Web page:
– yota
    Jul 14, 2017 at 15:38
9

Not pretty good solution, but you can try the hjson tool. It allows you to write text multi-lined in editor and then converts it to the proper valid JSON format.

Note: it adds '\n' characters for the new lines, but you can simply delete them in any text editor with the "Replace all.." function.

1
  • That's a good idea actually. Version control the Hjson and have it transpiled to JSON as needed. Aug 2, 2019 at 12:22
4

I believe it depends on what json interpreter you're using... in plain javascript you could use line terminators

{
  "testCases" :
  {
    "case.1" :
    {
      "scenario" : "this the case 1.",
      "result" : "this is a very long line which is not easily readble. \
                  so i would like to write it in multiple lines. \
                  but, i do NOT require any new lines in the output."
    }
  }
}
2
  • This is correct, but indentation spaces will output: a\ c => a c. Jan 26, 2018 at 13:29
  • 2
    JavaScript has no "JSON interpreter" that would accept this. It can only take JSON in a string. True, if you provided JSON inside a string literal then you could take this approach, but that's an unusual thing to do. Are you confusing JSON with actual object declarations in JavaScript? Aug 2, 2019 at 12:24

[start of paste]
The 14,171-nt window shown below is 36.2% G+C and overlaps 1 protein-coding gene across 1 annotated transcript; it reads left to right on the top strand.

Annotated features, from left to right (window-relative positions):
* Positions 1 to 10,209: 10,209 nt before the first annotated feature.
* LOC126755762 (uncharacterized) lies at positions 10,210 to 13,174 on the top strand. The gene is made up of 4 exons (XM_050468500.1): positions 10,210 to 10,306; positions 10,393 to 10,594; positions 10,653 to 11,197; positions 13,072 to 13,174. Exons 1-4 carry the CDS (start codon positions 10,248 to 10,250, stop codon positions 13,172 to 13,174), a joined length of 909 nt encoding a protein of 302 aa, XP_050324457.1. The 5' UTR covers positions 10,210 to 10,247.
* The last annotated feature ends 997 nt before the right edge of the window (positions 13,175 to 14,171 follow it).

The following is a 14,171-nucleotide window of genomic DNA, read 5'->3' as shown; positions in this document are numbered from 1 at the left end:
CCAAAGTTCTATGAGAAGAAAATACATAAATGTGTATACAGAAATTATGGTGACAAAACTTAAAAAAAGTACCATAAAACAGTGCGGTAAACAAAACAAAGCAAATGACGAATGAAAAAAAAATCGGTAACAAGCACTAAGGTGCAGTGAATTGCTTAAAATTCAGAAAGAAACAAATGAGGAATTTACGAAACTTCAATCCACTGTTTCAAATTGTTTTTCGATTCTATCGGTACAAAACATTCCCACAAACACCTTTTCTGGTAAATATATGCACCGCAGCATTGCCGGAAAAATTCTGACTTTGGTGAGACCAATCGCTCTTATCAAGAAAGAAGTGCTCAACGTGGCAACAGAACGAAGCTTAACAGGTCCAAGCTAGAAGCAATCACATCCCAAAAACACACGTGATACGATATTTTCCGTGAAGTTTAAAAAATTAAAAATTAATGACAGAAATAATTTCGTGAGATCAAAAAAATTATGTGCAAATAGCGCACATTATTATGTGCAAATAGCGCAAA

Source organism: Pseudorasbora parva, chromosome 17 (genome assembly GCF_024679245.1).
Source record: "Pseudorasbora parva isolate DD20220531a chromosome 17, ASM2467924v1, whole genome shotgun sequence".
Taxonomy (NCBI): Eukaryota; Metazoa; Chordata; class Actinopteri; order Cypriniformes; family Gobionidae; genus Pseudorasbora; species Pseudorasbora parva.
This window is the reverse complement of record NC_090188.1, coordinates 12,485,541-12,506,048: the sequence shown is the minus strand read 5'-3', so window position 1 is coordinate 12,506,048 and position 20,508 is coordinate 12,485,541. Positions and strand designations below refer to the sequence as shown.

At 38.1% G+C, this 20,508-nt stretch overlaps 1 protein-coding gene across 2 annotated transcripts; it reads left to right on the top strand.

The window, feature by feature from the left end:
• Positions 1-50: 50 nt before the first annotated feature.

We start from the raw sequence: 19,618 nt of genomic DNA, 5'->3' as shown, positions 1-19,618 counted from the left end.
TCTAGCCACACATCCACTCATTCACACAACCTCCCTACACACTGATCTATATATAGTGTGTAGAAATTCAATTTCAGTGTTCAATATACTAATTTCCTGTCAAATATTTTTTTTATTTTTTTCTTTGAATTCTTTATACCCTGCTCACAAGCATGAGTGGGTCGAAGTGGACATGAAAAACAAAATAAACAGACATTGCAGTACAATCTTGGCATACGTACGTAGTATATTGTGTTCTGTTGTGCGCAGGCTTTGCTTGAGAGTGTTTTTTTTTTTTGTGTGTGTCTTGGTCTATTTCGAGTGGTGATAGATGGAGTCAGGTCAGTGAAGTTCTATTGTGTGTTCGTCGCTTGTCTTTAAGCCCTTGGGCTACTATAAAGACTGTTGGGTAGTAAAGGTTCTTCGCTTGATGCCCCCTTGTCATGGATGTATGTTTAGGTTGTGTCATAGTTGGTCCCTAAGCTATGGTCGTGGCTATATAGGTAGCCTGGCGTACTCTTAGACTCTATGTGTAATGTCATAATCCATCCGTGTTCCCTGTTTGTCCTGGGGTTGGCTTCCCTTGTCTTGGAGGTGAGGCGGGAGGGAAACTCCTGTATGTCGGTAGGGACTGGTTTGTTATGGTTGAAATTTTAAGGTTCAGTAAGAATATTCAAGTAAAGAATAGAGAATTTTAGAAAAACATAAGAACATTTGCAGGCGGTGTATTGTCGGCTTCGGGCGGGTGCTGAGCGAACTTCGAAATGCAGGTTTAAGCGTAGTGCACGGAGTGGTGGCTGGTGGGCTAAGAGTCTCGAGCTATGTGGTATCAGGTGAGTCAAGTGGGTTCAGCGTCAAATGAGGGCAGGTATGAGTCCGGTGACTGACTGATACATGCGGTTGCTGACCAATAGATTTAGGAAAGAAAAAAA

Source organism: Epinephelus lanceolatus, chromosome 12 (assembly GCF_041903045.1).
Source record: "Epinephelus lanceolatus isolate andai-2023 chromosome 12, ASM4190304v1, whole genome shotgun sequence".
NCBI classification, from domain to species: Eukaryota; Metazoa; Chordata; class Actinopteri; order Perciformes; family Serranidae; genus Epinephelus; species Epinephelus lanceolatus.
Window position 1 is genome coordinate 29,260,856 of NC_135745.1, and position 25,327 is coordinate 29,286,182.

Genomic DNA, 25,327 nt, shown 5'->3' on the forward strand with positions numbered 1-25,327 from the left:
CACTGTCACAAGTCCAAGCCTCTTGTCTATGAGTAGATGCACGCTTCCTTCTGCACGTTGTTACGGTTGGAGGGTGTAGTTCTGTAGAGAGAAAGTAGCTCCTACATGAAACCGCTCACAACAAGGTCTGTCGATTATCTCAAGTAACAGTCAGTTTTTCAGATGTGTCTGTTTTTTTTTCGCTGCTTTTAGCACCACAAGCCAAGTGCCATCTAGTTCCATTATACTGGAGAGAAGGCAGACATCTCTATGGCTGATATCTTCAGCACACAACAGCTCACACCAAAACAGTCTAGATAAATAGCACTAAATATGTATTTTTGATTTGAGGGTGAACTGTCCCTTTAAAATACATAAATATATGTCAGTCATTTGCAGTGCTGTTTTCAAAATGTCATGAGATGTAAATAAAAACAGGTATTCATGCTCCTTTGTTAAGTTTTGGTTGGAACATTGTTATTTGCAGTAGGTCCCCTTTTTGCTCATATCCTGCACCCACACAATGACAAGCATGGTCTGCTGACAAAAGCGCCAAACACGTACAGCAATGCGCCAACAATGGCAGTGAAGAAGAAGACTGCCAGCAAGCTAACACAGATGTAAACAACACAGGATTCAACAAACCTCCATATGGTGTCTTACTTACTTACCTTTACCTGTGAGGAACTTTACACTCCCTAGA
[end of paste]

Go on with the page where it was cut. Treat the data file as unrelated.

3

As I could understand the question is not about how pass a string with control symbols using json but how to store and restore json in file where you can split a string with editor control symbols.

If you want to store multiline string in a file then your file will not store the valid json object. But if you use your json files in your program only, then you can store the data as you wanted and remove all newlines from file manually each time you load it to your program and then pass to json parser.

Or, alternatively, which would be better, you can have your json data source files where you edit a sting as you want and then remove all new lines with some utility to the valid json file which your program will use.